9Then Jesus told this story to some who had great confidence in their own righteousness and scorned everyone else: 10“Two men went to the Temple to pray. One was a Pharisee, and the other was a despised tax collector. 11The Pharisee stood by himself and prayed this prayer: ‘I thank you, God, that I am not a sinner like everyone else. For I don’t cheat, I don’t sin, and I don’t commit adultery. I’m certainly not like that tax collector! 12I fast twice a week, and I give you a tenth of my income.’
13“But the tax collector stood at a distance and dared not even lift his eyes to heaven as he prayed. Instead, he beat his chest in sorrow, saying, ‘O God, be merciful to me, for I am a sinner.’ 14I tell you, this sinner, not the Pharisee, returned home justified before God. For those who exalt themselves will be humbled, and those who humble themselves will be exalted.”
Response: The religious leader spent his days dedicated to studying and teaching the Jewish laws and faith. The tax collector spent his days cheating his fellow Jews. Which prayer did God answer and why and why not?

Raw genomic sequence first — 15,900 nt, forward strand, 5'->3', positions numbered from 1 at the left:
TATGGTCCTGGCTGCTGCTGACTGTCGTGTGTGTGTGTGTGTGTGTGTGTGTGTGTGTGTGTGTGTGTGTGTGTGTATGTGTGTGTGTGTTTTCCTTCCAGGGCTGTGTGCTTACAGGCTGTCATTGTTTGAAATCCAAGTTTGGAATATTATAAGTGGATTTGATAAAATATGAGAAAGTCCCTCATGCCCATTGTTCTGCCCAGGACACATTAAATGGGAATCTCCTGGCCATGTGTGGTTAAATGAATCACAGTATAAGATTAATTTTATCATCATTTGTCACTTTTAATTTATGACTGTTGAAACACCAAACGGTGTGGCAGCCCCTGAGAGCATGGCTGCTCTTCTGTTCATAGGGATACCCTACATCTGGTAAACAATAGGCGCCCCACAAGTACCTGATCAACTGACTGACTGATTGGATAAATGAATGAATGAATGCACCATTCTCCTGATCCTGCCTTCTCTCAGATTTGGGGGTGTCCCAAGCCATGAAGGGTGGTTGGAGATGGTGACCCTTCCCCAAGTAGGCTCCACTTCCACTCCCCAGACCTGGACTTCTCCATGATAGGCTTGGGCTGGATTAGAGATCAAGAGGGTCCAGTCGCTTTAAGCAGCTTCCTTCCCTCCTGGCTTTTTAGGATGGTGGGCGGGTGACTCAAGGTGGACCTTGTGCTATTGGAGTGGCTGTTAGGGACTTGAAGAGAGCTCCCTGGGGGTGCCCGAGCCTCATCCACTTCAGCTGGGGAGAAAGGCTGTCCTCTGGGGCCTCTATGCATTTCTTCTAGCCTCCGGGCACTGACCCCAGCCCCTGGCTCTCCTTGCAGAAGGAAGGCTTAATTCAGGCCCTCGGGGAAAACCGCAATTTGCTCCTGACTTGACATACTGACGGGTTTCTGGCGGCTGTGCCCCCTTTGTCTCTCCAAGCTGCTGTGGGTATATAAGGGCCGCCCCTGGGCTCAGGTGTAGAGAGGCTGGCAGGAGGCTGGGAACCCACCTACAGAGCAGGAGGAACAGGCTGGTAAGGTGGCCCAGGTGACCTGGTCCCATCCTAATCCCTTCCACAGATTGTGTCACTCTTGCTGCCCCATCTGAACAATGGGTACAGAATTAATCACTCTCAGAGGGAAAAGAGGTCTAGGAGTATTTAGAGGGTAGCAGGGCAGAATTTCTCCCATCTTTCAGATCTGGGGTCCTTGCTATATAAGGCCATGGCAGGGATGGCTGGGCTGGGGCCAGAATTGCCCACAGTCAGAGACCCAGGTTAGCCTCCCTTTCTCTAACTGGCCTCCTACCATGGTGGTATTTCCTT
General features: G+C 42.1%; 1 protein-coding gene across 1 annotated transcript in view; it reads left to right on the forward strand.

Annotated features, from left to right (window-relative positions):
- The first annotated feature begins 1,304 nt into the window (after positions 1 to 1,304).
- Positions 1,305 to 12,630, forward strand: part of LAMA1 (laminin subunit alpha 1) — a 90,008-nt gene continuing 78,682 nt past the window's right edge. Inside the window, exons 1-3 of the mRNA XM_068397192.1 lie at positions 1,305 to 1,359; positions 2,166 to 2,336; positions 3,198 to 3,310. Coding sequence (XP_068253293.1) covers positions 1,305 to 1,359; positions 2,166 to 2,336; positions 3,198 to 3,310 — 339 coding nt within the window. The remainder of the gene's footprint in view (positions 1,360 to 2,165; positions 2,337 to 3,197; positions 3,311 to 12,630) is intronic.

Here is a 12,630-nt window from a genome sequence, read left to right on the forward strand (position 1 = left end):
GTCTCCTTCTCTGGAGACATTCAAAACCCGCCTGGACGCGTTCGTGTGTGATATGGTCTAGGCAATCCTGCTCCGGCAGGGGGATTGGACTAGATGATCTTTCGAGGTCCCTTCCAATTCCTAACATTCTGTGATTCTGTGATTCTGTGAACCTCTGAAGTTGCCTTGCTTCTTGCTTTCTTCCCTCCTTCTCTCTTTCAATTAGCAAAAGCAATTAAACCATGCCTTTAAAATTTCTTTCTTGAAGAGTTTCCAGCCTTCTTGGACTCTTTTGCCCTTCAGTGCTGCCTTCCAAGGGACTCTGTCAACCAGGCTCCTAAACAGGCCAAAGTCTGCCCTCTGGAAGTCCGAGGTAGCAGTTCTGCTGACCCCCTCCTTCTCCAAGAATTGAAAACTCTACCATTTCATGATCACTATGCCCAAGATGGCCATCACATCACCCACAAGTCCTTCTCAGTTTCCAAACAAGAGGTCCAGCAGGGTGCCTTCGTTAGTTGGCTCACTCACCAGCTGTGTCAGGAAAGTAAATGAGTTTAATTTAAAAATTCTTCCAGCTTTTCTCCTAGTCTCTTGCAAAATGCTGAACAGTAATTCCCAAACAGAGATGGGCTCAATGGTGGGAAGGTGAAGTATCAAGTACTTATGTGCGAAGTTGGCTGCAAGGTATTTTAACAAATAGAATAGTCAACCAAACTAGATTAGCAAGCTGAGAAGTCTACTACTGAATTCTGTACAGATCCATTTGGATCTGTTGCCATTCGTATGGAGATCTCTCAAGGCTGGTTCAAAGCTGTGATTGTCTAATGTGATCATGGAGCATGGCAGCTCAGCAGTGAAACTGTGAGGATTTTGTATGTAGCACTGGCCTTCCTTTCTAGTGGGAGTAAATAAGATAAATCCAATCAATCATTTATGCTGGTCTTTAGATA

3 thoughts on “Parable of the Pharisee and the Tax Collector”
God answered the tax collector. The tax collector confessed his sins to God. God does not answer the ones who claim to be his equal, he helps everyone. He will help those who have realized their mistakes. The Pharisee simply told God what he had not done, the tax collector confessed what he had done, and told him he was a sinner. He told God his mistakes.
You have to say in Jesus name I pray at the end
Some people think they can be justified—made righteous and just and innocent in God’s sight—by doing good deeds specified in the law. That was the Pharisee’s attitude, but it was actually the tax collector who was justified by God’s mercy. This is because God responds to those who confess their sins, not those who claim to be equal with him.